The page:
EPA council sets priorities

A white paper released Feb. 15 by the Environmental Protection Agency’s Science Policy Council outlines the agency’s nanotechnology-research needs. The group calls for continued research into the ecological and health risks of nanotechnology, prevention of pollution by nanomaterials, and nanotechnology to benefit the environment.

For example, the report suggests that the agency support research on nanotechnology’s uses in green energy and in environmental remediation. It also recommends a long list of projects to assess risks from nanotechnology, including tracking the fate of nanomaterials in the environment and measuring people’s exposures and the effects that follow.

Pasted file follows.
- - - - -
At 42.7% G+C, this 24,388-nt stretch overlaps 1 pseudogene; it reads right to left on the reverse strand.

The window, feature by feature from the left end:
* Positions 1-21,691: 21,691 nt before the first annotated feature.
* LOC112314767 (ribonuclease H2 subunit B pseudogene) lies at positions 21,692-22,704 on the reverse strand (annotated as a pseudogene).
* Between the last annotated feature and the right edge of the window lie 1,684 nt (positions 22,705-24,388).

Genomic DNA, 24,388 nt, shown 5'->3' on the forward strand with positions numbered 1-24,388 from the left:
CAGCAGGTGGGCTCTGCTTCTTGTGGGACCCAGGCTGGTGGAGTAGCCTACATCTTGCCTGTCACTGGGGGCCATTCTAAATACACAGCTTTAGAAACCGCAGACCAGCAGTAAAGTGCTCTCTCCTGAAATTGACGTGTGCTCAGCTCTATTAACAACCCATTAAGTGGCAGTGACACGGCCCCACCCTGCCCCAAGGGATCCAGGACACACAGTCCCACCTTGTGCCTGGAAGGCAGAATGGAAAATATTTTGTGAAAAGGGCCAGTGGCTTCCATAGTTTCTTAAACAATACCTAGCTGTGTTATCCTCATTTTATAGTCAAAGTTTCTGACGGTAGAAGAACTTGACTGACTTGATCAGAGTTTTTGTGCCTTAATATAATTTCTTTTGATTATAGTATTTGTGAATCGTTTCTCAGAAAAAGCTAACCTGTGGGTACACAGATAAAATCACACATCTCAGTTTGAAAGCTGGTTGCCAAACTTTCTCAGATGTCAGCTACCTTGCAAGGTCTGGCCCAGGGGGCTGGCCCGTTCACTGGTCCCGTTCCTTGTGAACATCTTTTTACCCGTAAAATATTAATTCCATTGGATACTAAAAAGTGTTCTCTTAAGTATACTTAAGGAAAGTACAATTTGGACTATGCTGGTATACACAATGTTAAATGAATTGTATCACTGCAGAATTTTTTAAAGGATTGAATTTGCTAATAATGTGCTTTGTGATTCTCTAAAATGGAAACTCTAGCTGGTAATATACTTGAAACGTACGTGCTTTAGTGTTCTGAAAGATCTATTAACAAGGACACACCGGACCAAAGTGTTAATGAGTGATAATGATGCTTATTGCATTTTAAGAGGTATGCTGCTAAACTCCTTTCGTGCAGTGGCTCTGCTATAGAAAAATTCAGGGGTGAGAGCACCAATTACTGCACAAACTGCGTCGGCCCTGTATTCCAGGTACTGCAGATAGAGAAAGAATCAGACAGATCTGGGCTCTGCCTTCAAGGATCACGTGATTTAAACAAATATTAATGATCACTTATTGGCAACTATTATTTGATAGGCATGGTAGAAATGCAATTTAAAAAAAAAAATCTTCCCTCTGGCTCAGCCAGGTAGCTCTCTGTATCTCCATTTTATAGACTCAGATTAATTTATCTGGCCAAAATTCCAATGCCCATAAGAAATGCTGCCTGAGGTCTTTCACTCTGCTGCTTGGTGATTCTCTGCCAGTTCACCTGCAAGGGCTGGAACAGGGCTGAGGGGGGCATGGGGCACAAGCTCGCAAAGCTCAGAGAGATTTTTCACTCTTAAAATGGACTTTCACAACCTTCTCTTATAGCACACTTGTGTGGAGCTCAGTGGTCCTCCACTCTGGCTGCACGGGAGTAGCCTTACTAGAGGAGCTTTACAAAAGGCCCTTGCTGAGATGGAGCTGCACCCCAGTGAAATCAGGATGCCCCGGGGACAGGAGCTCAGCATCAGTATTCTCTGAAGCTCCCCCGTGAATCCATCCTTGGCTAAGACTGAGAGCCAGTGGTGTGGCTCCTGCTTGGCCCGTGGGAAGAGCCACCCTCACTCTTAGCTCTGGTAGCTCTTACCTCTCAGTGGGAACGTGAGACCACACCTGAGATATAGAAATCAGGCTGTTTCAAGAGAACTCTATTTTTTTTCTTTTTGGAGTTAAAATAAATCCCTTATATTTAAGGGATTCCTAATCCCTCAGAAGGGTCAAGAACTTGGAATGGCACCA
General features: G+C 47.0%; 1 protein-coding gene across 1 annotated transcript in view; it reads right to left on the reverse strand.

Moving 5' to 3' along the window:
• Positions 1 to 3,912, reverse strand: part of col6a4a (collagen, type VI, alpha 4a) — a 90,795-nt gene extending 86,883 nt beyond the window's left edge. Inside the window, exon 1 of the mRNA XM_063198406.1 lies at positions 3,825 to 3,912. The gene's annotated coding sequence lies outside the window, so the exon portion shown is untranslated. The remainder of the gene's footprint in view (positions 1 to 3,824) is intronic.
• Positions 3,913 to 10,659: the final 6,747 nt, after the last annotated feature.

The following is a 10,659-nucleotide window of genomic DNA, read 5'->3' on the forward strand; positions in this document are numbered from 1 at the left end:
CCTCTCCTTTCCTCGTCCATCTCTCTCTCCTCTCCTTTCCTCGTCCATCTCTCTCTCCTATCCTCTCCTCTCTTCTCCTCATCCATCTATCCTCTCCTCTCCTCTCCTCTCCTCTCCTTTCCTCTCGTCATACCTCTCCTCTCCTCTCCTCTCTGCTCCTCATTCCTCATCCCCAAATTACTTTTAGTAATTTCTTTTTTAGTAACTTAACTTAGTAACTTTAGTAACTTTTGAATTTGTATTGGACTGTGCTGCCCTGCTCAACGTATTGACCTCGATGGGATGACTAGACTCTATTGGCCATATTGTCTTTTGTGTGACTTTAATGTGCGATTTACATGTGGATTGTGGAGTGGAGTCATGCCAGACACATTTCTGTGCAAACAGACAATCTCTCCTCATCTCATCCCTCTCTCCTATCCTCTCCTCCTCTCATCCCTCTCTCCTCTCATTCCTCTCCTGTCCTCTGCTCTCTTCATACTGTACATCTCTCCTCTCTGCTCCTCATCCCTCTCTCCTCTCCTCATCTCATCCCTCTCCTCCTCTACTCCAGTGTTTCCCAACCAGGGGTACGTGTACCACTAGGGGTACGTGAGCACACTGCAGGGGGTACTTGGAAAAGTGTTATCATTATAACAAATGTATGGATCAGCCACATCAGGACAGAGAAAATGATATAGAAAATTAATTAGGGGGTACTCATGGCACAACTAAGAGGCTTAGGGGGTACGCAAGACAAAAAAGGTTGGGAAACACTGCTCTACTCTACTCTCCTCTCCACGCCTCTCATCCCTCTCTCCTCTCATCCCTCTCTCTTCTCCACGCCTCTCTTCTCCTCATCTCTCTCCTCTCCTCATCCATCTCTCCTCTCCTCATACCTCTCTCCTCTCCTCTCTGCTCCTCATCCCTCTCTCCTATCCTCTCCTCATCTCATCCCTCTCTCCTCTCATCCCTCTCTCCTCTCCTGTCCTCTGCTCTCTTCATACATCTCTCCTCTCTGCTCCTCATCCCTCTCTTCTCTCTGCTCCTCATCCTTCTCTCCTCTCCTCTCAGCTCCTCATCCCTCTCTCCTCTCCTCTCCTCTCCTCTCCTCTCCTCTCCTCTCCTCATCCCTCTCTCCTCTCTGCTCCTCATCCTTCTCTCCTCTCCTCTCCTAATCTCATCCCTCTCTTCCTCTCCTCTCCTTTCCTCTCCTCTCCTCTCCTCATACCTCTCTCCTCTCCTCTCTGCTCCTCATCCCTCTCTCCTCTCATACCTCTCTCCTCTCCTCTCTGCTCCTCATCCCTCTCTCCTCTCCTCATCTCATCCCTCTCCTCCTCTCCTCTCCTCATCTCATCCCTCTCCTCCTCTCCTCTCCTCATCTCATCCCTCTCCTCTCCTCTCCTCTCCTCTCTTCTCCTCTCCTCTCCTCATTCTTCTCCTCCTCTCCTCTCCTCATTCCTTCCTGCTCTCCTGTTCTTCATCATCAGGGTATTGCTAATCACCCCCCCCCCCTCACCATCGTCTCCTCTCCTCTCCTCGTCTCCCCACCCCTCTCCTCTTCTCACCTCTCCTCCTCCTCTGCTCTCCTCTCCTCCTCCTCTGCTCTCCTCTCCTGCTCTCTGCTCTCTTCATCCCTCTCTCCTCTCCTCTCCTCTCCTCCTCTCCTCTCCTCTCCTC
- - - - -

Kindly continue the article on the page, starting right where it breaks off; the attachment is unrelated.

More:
Included is a plan from EPA’s Office of Research and Development for how the agency should pursue these research recommendations over the next 5 years.

Initially, EPA would focus on the environmental fate of nanomaterials such as carbon nanotubes. Such studies will require further development of monitoring and detection methods, according to the report. The agency will use these data to assess exposures of wildlife and people. Next, it will focus on examining health and ecological effects. Finally, the agency will concentrate on ways to manage the risks of nanotechnology.

Aimee Cunningham

Aimee Cunningham is the biomedical writer. She has a master’s degree in science journalism from New York University.

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